Resident Evil Village– a bad compromise?(Picture: Capcom)A reader is dissatisfied by the latest Resident Evil follow up and blames Capcom’s reliance on focus groups and trying to be an action video game.
I have actually been a Resident Evil fan for over 25 years now and consider myself something of a specialist on the series. Well, not actually. Not compared to those individuals that have homes filled with souvenirs or can memorise the contents of every document, but I have actually played all, or at least most, of the games and absolutely consider myself as a fan. It is with a heavy heart I have to confess to myself that Resident Evil Village is not really great.
Since Resident Evil 4 there has actually been an uneasy internal battle at Capcom, in between desiring to continue the series in the way in which it became famous, as the father of survival scary, and attempting to make it more mainstream (i.e. more rewarding). Although Resident Evil has actually constantly done all right for itself adult rated horror video games are never ever going to be enormous sellers, not compared to something like Call Of Duty or even Monster Hunter.
So what’s taken place given that is Resident Evil has been on a roller-coaster of trying to make the series more of an action video game and then responding to everyone disliking that and making something scary once again. That occurred most recently with Resident Evil 7, which although it had its defects had an extremely scary tone and yet was still tacky and had lots of action. I believed it was a very great mix, specifically as the first in what is essentially a reboot series, and I eagerly anticipated see how that would be followed up.
Regrettably, it’s right away apparent that Village is not thinking about being scary. It doesn’t even truly try, and I was not shocked to find Capcom admitting that this was purposeful and that the video game was indicated to be ‘tense’ and not frightening. And why did they do this? Since people had actually complained– most likely in some sort of focus group post-mortem– that 7 was too scary. Ugh.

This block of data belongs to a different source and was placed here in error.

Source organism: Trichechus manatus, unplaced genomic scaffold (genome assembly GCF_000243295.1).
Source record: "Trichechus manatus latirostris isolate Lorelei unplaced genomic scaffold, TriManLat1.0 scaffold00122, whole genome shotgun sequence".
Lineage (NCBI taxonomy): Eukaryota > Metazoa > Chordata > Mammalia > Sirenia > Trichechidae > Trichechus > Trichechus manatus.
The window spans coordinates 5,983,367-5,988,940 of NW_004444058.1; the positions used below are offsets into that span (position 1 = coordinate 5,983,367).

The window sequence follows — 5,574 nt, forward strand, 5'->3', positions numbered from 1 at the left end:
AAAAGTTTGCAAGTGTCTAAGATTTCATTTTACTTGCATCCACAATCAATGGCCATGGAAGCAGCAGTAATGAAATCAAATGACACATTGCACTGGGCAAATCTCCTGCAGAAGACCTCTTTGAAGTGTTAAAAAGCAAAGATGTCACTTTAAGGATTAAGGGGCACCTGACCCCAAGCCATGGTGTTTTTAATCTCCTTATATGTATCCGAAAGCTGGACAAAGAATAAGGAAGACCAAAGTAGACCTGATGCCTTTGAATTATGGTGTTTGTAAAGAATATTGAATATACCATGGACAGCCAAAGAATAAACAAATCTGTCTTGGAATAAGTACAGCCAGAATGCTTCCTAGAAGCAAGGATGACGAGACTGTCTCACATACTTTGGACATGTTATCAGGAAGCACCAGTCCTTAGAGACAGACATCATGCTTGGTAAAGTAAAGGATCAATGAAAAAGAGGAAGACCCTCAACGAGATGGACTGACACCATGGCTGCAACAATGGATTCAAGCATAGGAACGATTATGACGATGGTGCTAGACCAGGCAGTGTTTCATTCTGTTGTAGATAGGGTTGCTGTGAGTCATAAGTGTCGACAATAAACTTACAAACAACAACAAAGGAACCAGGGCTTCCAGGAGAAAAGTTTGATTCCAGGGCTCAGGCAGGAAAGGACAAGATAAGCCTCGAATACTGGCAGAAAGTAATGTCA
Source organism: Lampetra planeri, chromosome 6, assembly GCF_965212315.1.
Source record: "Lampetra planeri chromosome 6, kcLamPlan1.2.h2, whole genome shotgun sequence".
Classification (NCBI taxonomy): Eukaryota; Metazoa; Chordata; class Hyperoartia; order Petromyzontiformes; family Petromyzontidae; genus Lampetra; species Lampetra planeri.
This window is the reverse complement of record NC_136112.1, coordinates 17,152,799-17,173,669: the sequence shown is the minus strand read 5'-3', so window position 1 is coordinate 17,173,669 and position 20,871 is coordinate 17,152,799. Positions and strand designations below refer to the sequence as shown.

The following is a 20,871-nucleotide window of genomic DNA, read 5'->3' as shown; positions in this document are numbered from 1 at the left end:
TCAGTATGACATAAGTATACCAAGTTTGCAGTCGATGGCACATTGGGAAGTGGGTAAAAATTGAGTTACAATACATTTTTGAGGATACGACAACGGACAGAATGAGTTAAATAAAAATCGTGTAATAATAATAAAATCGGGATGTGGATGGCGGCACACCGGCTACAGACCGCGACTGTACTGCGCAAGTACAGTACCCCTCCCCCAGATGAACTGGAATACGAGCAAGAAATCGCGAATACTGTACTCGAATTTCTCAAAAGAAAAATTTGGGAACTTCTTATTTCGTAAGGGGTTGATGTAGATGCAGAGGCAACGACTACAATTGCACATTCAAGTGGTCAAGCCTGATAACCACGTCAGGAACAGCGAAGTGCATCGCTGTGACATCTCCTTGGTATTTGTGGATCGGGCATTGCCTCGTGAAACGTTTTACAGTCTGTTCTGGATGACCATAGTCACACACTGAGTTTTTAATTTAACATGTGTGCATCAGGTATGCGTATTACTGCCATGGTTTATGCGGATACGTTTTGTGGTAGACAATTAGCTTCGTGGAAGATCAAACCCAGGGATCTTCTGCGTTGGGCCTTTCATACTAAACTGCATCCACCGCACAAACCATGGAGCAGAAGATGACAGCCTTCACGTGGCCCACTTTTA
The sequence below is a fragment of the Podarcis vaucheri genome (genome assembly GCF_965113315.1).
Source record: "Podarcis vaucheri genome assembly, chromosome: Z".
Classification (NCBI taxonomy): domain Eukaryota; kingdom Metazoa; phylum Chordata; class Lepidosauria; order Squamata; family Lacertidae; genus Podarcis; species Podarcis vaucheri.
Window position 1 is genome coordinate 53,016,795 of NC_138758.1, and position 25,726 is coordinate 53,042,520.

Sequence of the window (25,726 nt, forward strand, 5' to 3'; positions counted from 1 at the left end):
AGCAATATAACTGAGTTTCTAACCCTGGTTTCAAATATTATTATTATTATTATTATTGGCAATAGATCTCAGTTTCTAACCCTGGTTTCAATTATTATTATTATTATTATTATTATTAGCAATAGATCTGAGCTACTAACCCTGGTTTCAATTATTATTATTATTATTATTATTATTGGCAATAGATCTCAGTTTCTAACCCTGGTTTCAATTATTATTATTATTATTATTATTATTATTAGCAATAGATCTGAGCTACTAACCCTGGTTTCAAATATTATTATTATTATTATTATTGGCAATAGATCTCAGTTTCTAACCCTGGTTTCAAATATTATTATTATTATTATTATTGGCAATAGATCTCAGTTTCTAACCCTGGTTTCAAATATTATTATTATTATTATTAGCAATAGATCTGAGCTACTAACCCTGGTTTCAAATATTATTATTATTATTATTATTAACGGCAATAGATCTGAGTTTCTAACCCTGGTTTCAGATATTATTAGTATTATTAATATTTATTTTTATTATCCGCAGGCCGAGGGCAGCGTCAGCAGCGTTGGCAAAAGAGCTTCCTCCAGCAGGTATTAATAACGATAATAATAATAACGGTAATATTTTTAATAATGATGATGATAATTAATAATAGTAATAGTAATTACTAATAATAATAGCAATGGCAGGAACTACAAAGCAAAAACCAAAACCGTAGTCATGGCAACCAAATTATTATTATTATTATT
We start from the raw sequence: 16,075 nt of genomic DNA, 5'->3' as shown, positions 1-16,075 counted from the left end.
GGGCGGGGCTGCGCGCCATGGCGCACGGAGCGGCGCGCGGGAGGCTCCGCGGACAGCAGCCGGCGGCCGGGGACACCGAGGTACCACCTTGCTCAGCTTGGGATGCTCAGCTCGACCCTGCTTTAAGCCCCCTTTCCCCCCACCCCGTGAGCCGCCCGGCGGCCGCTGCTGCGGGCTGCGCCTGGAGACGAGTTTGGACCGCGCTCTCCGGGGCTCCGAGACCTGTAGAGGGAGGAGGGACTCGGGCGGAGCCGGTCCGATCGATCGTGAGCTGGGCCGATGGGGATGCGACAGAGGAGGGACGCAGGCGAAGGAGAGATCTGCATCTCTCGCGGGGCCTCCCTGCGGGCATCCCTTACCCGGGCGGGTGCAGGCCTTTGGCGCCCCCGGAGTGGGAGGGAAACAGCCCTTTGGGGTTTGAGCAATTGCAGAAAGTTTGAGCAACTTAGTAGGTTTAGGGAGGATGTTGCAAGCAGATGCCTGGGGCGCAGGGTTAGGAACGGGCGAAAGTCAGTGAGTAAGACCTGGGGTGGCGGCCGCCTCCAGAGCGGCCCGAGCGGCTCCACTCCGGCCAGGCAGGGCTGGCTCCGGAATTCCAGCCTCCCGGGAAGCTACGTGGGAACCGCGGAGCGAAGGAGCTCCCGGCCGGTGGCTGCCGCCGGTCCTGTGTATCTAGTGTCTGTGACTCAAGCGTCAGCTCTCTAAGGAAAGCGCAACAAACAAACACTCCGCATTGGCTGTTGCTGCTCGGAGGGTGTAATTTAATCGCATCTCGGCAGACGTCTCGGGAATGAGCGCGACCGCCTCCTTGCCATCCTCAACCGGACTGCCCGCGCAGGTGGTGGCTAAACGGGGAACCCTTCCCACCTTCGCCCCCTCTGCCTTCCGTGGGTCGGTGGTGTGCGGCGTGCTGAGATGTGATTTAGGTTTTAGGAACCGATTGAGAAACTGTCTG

Capcom had the sales to prove that Resident Evil 7 succeeded and well liked, so why immediately try and reverse that with the follow up? Homeowner Evil fans might not always concur however the last thing they desire is some PG-13 design scary game that’s not going to please anyone.
Village falls in between two stools and it’s not surprising to see its launch was underwhelming, selling less than all the other recent video games other than Resident Evil 3 (do not get me begun on that one). It’s clearly going to do well however it’s no record-breaker and didn’t even outsell Super Mario 3D World, which is a single format video game that’s not even brand brand-new however a remaster.
Compromises are not satisfying. They’re typically made out of some mad desire to please everybody, as if that has actually ever been possible for anything. I now fully expect Resident Evil 9 to be scary again, then for Capcom to get the concept that this time Resident Evil can be a big mainstream action game and so Resident Evil 10 will be another wish-washy compromise that necessitates another rethink and … you get the idea.
Simply stop it. It’s Resident Evil, it’s a survival horror video game. It has its fair share of action, however it is primarily about horror. And cheese, but Village can’t get that right either. The script is dumb rather than funny and the efforts to get wacky with the Heisenberg boss battle or the fish man whose name I can’t remember just discovered as trying too hard. As anyone that has ever had it out of a can will inform you, fake processed cheese is simply no good. It’s got to be natural or it leaves a bad taste in your mouth.
And what about Lady Dimitrescu? Capcom’s focus group wasn’t much assistance there, was it? Minus her boss battle if you’ve seen all the trailers for Village you’ve essentially considering that the entirety of her screen time. Capcom obviously had no idea what they had with her and so she’s ended up being lost in favour of fish young boy and a knock-off Magneto.
The very best part of the video game is Donna Beneviento’s area, although it’s so brief it again suggests that Capcom didn’t know what they had. It’s also the only part which is both a) scary and b) attempting anything brand-new, which is important for Resident Evil getting to its 50th anniversary.
I won’t pretend Village is dreadful however it’s my least preferred since Resident Evil 6. What’s most distressing is the reason for why it’s like this. Capcom needs to stop listening to focus groups and let their developers make what they wish to make. Accept what Resident Evil is and try to honour its tradition, not water it down.
By reader Sparky
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Ever considering that Resident Evil 4 there has actually been an unpleasant internal battle at Capcom, in between desiring to continue the series in the manner in which it ended up being famous, as the daddy of survival scary, and attempting to make it more mainstream (i.e. more lucrative). What’s occurred since is Resident Evil has been on a roller-coaster of trying to make the series more of an action game and then reacting to everyone disliking that and making something scary again. Town falls in between two stools and it’s not unexpected to see its launch was underwhelming, offering less than all the other recent video games except Resident Evil 3 (don’t get me started on that one). It’s Resident Evil, it’s a survival scary game. I won’t pretend Village is dreadful however it’s my least preferred considering that Resident Evil 6.